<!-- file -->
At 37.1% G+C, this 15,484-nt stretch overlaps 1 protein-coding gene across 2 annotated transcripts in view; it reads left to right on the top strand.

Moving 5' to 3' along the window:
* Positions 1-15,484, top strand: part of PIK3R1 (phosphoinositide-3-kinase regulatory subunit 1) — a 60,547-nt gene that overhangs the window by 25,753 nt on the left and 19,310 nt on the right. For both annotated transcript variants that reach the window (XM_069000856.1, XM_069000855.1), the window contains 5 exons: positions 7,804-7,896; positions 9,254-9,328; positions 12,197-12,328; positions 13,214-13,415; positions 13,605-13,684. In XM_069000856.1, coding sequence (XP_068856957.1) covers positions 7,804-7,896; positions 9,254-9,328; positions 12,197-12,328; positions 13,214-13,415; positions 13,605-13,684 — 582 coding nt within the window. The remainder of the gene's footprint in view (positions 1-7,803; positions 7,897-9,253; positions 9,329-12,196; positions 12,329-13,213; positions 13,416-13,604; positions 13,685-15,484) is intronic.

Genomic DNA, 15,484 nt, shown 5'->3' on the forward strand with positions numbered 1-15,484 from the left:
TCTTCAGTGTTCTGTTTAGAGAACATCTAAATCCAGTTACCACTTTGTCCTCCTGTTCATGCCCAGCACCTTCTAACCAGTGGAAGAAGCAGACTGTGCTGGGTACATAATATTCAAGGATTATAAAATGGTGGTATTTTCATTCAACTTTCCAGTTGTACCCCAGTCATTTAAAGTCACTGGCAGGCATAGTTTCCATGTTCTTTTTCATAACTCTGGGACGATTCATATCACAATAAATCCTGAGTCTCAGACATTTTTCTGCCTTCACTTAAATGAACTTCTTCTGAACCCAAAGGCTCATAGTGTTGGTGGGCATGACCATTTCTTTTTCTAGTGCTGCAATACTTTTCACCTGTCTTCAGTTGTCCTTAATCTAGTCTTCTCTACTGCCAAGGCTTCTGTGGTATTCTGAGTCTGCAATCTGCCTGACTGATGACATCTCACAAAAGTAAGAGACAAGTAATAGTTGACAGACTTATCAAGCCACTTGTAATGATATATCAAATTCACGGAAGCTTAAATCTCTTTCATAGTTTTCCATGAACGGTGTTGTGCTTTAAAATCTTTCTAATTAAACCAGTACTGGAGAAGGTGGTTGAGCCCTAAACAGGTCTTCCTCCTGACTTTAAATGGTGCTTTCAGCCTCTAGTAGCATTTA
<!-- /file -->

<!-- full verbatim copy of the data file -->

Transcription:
At 37.1% G+C, this 15,484-nt stretch overlaps 1 protein-coding gene across 2 annotated transcripts in view; it reads left to right on the top strand.

Moving 5' to 3' along the window:
* Positions 1-15,484, top strand: part of PIK3R1 (phosphoinositide-3-kinase regulatory subunit 1) — a 60,547-nt gene that overhangs the window by 25,753 nt on the left and 19,310 nt on the right. For both annotated transcript variants that reach the window (XM_069000856.1, XM_069000855.1), the window contains 5 exons: positions 7,804-7,896; positions 9,254-9,328; positions 12,197-12,328; positions 13,214-13,415; positions 13,605-13,684. In XM_069000856.1, coding sequence (XP_068856957.1) covers positions 7,804-7,896; positions 9,254-9,328; positions 12,197-12,328; positions 13,214-13,415; positions 13,605-13,684 — 582 coding nt within the window. The remainder of the gene's footprint in view (positions 1-7,803; positions 7,897-9,253; positions 9,329-12,196; positions 12,329-13,213; positions 13,416-13,604; positions 13,685-15,484) is intronic.

Genomic DNA, 15,484 nt, shown 5'->3' on the forward strand with positions numbered 1-15,484 from the left:
TCTTCAGTGTTCTGTTTAGAGAACATCTAAATCCAGTTACCACTTTGTCCTCCTGTTCATGCCCAGCACCTTCTAACCAGTGGAAGAAGCAGACTGTGCTGGGTACATAATATTCAAGGATTATAAAATGGTGGTATTTTCATTCAACTTTCCAGTTGTACCCCAGTCATTTAAAGTCACTGGCAGGCATAGTTTCCATGTTCTTTTTCATAACTCTGGGACGATTCATATCACAATAAATCCTGAGTCTCAGACATTTTTCTGCCTTCACTTAAATGAACTTCTTCTGAACCCAAAGGCTCATAGTGTTGGTGGGCATGACCATTTCTTTTTCTAGTGCTGCAATACTTTTCACCTGTCTTCAGTTGTCCTTAATCTAGTCTTCTCTACTGCCAAGGCTTCTGTGGTATTCTGAGTCTGCAATCTGCCTGACTGATGACATCTCACAAAAGTAAGAGACAAGTAATAGTTGACAGACTTATCAAGCCACTTGTAATGATATATCAAATTCACGGAAGCTTAAATCTCTTTCATAGTTTTCCATGAACGGTGTTGTGCTTTAAAATCTTTCTAATTAAACCAGTACTGGAGAAGGTGGTTGAGCCCTAAACAGGTCTTCCTCCTGACTTTAAATGGTGCTTTCAGCCTCTAGTAGCATTTA